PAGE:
Dog Days NJ Pet Sitting Service provides dog walking, pet sitting, cat sitting and dog sitting for the following towns: Aberdeen, Hazlet, Holmdel, Keyport and Matawan.

Dog Days NJ Pet Sitting Service provides dog walking, pet sitting, cat sitting and dog sitting for the following zip codes: 07747, 07730, 07733 and 07735.

 

Matawan NJ Dog Walking Dog of the Day

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It’s October 1st and one of our favorite Matawan NJ Dog Walking friends, Penny, is here to remind everyone to email us pictures of their pets in costumes to info@DogDaysNJ.com so we can sprinkle them in throughout the month. It doesn’t matter if you’re a client of ours or not, we are suckers for dogs in costumes. Now enough of the self promotion…how cute is this little lady?!? Love this sweet, sweet pup!!

 

Sincerely,

Your Trusted Matawan NJ Dog Walking Service!

 

Dog Days NJ Pet Sitting Service provides dog walking, pet sitting, cat sitting and dog sitting for the following towns: Aberdeen, Hazlet, Holmdel, Keyport and Matawan.

Dog Days NJ Pet Sitting Service provides dog walking, pet sitting, cat sitting and dog sitting for the following zip codes: 07747, 07730, 07733 and 07735.

 

Keyport NJ Pet Sitting Dog of the Day

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Today’s Keyport NJ Pet Sitting Dog of the Day, Bailey, may be 12 but he sure does love to walk. So much in fact that I get a “What’s the matter, can’t you keep up??” look from him about 2 times each walk! Even if my pride gets hurt a bit, Bailey makes the days a whole lot more fun!!

 

Sincerely,

Your Trusted Keyport NJ Pet Sitting Service!

 

Dog Days NJ Pet Sitting Service provides dog walking, pet sitting, cat sitting and dog sitting for the following towns: Aberdeen, Hazlet, Holmdel, Keyport and Matawan.

Dog Days NJ Pet Sitting Service provides dog walking, pet sitting, cat sitting and dog sitting for the following zip codes: 07747, 07730, 07733 and 07735.

 

Skunked, an Aberdeen NJ Pet Sitter’s Piece of Advice

The summer’s end is rapidly approaching but with any luck we’ll get some nice fall weather afterwards and still have a few more months of enjoying the outdoors before winter forces us indoors. While there’s nothing better than being outside with our four-legged friends, there are other four-leggers out there who can ruin the party in an instant…skunks!! While they are cute as can be, crossing their paths can lead to agony for months to come. A close friend of mine named Matt was out walking his dog a few years back when a skunk came out of nowhere and took aim at Matt’s pup and got him with a direct shot. Matt did everything he could think of but that smell lingered for what seemed like forever. And after I’d go to his apartment I would leave smelling like skunk, no lie! It was awful. So I thought it’d be a good idea to look into how to prepare for the worst and have a plan incase this ever happens to my pups and I thought it’d be nice to share what I found with everyone out there in internet-land. So while I hope none of you ever have to use this knowledge firsthand…better safe than sorry!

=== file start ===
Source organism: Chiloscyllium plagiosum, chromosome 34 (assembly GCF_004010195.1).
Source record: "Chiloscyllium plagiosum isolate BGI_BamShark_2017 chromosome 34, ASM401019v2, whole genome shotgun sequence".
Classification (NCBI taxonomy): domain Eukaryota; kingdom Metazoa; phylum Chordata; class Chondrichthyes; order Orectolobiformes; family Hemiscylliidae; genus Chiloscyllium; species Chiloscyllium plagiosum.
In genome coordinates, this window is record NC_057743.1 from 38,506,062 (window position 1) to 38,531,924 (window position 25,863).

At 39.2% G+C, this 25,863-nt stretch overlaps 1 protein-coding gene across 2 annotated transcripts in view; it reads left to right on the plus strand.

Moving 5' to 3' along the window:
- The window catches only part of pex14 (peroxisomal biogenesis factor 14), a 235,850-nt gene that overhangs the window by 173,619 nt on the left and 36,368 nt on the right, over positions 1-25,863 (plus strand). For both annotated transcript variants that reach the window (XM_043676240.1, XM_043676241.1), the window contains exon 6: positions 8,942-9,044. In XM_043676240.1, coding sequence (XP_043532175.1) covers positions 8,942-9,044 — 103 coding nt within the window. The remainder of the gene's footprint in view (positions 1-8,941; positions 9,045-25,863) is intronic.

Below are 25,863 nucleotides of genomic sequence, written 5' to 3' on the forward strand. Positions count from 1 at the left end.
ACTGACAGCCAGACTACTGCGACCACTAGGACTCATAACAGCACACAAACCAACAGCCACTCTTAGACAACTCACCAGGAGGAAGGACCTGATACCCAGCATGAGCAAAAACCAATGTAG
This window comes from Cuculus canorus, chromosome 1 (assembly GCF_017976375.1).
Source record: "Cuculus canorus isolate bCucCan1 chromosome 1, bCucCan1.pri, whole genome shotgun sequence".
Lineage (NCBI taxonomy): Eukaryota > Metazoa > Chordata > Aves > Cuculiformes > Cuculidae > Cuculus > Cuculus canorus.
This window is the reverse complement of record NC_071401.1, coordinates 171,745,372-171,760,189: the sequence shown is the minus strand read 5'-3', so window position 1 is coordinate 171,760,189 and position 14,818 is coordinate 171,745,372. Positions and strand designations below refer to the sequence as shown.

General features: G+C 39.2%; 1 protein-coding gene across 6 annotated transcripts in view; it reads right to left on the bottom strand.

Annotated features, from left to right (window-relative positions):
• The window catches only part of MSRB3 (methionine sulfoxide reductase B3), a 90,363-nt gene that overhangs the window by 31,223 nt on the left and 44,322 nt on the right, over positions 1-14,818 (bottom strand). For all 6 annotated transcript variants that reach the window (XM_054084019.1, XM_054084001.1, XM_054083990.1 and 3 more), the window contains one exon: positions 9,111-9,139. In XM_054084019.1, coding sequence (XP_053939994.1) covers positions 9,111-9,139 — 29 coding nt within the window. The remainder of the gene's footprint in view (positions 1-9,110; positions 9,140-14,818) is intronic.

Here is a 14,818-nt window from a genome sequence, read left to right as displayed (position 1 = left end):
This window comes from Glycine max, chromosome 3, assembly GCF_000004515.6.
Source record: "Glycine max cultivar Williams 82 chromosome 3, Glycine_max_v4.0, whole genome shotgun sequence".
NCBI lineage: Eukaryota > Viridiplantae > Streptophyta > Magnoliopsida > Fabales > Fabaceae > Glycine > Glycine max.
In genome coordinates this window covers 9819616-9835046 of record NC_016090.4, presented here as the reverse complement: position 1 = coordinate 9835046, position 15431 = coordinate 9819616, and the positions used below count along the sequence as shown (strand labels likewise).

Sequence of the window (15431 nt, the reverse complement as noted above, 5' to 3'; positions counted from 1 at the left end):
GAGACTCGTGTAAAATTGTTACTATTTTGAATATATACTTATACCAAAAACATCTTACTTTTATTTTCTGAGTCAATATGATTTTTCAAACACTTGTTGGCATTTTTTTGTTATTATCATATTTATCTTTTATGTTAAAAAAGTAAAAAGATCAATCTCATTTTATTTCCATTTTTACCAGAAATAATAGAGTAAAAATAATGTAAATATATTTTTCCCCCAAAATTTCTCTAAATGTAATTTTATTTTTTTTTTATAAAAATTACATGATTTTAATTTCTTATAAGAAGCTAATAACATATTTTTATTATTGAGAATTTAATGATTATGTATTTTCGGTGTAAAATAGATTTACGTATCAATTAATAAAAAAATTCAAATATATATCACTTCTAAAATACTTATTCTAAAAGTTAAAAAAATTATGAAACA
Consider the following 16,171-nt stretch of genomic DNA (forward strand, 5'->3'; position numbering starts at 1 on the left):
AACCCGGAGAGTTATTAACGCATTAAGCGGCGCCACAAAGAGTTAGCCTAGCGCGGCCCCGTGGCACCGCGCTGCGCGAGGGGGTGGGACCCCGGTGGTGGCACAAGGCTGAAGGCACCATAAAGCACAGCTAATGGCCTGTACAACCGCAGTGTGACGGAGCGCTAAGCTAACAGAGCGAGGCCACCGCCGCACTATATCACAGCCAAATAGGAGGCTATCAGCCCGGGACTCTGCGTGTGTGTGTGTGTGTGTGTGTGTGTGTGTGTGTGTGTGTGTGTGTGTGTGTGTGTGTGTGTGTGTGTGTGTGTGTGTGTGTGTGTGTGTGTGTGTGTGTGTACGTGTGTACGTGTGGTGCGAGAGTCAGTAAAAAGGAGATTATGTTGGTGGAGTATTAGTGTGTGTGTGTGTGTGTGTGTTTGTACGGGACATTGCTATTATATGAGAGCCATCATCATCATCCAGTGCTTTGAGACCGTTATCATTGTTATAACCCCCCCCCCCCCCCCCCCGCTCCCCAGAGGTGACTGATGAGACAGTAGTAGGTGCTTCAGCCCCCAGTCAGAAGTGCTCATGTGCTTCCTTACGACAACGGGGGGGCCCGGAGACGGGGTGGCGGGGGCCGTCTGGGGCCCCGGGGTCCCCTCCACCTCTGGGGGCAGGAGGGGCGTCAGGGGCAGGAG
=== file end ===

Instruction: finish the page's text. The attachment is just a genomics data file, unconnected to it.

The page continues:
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Don’t be fooled by their good looks and charm…they’re much cuter from afar!!

Tips: Before You Bathe Your “Skunked” Dog

?1.  Before handling your dog, you may want to put on some old clothes. Skunk spray is actually an oil and is very difficult to remove from clothing. Do not let your dog lay in his dog bed or the skunk oils will get on the bed.